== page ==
Monday, October 9, 2017

Concert Celebrates Innovative Past and Present Works by UB Composers

From Jonathan Golove, UB Associate Professor of Cello and Composition:

I'm writing to let you know about a concert that I've been working toward for over a year. This Friday night at 7:30, a group of UB performers and professionals from the region will play a program of music by composers associated, both currently and formerly, with UB Music. We're thrilled to have Moshe Shulman and Robert Phillips represented on the program, both of whom received doctoral degrees in composition at UB. Moshe is well known to many in the area for his tango exploits, and he'll be conducting his wonderful Seven Prophetesses for soprano, harp, and string quartet. Moshe was commissioned by the Fromm Foundation for this work, and you'll hear that he really delivered! Outstanding soprano Tiffany DuMouchelle, newly appointed at UB, will sing.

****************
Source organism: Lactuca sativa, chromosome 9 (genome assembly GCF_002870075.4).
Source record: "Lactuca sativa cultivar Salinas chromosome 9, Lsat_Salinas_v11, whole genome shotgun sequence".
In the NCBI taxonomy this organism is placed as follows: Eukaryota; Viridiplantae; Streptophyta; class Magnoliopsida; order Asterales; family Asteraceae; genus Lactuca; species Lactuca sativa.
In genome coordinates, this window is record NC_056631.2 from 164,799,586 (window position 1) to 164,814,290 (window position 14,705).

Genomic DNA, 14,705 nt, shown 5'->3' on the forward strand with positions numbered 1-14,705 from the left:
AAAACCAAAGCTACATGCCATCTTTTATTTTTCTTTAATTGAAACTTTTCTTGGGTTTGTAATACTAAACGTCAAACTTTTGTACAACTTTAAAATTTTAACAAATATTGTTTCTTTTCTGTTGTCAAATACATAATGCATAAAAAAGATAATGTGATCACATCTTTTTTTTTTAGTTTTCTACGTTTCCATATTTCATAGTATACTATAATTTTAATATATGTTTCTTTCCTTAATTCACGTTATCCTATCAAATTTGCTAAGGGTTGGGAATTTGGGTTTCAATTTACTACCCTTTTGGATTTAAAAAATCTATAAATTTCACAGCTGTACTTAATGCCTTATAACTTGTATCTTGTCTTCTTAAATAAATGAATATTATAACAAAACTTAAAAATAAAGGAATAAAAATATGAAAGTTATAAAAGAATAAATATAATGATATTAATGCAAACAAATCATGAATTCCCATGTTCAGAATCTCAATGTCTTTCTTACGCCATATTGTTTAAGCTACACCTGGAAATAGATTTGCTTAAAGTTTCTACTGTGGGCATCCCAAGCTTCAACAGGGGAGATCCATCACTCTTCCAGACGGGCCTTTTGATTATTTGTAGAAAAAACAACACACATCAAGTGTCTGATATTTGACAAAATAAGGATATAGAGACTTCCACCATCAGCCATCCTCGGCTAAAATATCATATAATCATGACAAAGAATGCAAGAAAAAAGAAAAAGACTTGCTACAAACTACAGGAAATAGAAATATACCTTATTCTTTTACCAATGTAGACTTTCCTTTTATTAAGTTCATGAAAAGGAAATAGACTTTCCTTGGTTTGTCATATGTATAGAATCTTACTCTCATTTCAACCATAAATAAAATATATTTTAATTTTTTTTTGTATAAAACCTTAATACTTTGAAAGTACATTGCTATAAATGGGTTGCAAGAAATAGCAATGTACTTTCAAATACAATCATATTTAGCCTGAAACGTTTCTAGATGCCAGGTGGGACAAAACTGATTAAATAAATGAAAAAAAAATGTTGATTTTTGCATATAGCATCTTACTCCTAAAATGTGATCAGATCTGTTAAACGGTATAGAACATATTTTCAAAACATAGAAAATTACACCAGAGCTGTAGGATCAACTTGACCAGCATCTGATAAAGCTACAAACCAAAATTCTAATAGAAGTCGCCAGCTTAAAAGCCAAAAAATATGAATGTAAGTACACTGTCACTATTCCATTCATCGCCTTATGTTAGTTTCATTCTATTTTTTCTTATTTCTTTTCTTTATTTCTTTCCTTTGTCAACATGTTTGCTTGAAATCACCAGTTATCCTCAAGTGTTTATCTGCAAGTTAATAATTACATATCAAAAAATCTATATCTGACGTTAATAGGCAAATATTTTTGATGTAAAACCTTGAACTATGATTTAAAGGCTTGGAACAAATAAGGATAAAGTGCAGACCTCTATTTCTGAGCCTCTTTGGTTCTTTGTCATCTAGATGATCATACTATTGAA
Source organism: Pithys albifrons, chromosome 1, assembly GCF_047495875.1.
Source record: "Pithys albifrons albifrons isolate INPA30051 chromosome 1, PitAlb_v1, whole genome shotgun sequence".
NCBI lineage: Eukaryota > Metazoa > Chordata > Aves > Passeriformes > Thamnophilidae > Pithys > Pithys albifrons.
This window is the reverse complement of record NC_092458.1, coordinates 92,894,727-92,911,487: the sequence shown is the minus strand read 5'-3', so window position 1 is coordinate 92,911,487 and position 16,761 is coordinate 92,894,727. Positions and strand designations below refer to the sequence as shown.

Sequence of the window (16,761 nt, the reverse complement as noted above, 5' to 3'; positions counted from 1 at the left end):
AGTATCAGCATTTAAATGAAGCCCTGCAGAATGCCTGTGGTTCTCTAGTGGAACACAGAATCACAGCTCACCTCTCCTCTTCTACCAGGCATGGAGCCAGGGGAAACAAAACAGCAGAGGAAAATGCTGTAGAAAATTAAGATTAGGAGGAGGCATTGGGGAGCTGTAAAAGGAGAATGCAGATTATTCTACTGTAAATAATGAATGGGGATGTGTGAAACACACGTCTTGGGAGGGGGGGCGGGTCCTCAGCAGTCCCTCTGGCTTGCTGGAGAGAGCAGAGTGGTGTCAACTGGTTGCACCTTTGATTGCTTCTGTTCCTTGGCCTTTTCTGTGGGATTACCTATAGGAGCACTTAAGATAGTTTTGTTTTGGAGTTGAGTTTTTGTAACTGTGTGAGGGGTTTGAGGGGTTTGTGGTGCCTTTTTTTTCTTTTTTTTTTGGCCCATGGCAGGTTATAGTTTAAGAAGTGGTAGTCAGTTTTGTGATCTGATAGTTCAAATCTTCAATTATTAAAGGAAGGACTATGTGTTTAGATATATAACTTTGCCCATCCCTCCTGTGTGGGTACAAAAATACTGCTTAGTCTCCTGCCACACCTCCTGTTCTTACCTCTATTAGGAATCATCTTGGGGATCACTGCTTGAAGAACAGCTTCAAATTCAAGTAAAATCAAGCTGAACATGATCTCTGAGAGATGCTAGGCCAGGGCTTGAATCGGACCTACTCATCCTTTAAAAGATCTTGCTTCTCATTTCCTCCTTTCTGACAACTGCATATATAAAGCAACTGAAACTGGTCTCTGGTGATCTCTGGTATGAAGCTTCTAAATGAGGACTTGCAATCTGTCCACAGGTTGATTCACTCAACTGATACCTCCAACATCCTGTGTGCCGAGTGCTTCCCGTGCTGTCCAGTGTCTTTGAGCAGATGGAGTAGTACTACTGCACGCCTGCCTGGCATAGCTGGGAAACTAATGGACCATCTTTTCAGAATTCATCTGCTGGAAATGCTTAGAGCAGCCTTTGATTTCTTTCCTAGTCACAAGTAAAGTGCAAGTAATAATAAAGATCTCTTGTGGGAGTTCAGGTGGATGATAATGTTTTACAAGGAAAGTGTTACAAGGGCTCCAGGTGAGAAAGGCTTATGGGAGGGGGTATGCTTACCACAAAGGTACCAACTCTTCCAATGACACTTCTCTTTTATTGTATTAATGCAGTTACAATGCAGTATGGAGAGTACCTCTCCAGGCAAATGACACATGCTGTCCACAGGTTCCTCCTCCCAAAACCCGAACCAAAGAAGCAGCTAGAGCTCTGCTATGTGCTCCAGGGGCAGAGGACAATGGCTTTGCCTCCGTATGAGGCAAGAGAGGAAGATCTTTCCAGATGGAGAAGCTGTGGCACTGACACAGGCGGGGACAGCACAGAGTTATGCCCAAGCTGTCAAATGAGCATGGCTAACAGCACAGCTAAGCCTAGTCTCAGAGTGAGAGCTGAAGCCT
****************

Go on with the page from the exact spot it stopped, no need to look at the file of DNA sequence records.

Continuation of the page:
Robert Phillips
Robert Phillips recently returned to Buffalo to manage the Center for 21st Century Music, following several years in Berlin, and we're delighted to welcome him back by performing his Larghetto Rubato for guitar, cello, and bassoon. It's a really intriguing and beautiful work composed for an all-star trio of European musicians (Magnus Andersson, Rohan de Saram, and Pascal Gallois) who were at UB for a visiting residency back when Rob was earning his degree. Sungmin Shin, UB guitar faculty, leads our performance of the trio.